Tesla Motors Inc. (TSLA) will ship first Model S electric vehicles tomorrow, and Co-founder Elon Musk will soon learn if there’s enough Model S demand for Tesla to profit.
The first 10 “Signature” performance versions are to be picked up by their owners at Tesla’s Fremont, California, factory. They’re priced at $95,400 to $105,400 and able to go 265 miles (426 kilometers) per charge.
It’s a watershed moment for the U.S automaker, manufacturing in California and the nascent electric-vehicle industry, which has been struggling to live up to ambitious expectations.
“This is a tech product,” said Theo O’Neill, an analyst at Wunderlich Securities who has been bullish on Tesla because the company is delivering the Model S ahead of schedule, something unheard of in the electric-vehicle industry.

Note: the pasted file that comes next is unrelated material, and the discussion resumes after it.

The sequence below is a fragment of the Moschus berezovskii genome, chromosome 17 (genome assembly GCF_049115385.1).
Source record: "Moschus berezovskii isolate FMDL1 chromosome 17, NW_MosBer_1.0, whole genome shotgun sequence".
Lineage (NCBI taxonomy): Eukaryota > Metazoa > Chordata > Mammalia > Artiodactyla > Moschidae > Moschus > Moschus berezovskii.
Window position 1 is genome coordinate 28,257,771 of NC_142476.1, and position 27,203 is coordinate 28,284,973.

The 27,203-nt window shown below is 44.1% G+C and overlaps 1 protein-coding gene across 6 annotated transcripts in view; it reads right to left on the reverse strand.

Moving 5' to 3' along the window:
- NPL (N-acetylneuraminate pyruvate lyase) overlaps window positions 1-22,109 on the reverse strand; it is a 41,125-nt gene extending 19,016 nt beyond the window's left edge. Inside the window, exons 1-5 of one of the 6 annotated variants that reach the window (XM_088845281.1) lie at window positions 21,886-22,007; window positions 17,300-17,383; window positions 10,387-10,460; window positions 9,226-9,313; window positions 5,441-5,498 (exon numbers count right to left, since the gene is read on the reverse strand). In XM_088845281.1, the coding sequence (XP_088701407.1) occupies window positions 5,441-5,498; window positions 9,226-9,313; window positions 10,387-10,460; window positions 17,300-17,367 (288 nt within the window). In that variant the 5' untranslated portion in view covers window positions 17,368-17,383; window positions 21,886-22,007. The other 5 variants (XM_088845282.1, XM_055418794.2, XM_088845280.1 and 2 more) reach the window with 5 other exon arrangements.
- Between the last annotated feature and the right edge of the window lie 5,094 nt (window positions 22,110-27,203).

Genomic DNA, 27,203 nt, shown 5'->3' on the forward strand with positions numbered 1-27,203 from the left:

“And it is bad news for the naysayers in Detroit who can’t find their way out of a paper bag.”
The Palo Alto, Calif., company sold out its entire 10,000-car production run of the Model S — and bold-faced names like Jay Leno and Will Smith are among those waiting to drive away with theirs as soon as tomorrow.
Tesla, which went public with an initial stock offering in 2010, now employs more than 1,700 people. It will sell the Model S through a network of Tesla stores spanning North America, Europe and Asia.
“Up to this point they’ve been doing very well, but it really comes down to how the Model S launch goes,” said Ben Schuman, senior research analyst with Pacific Crest Securities.
The Model S is being built at Tesla’s Fremont, California, plant, which previously was a joint venture owned by Toyota Motor Corp. and the predecessor of General Motors Co. Toyota, Daimler AG and Panasonic Corp. areinvestors (TSLA) in Tesla.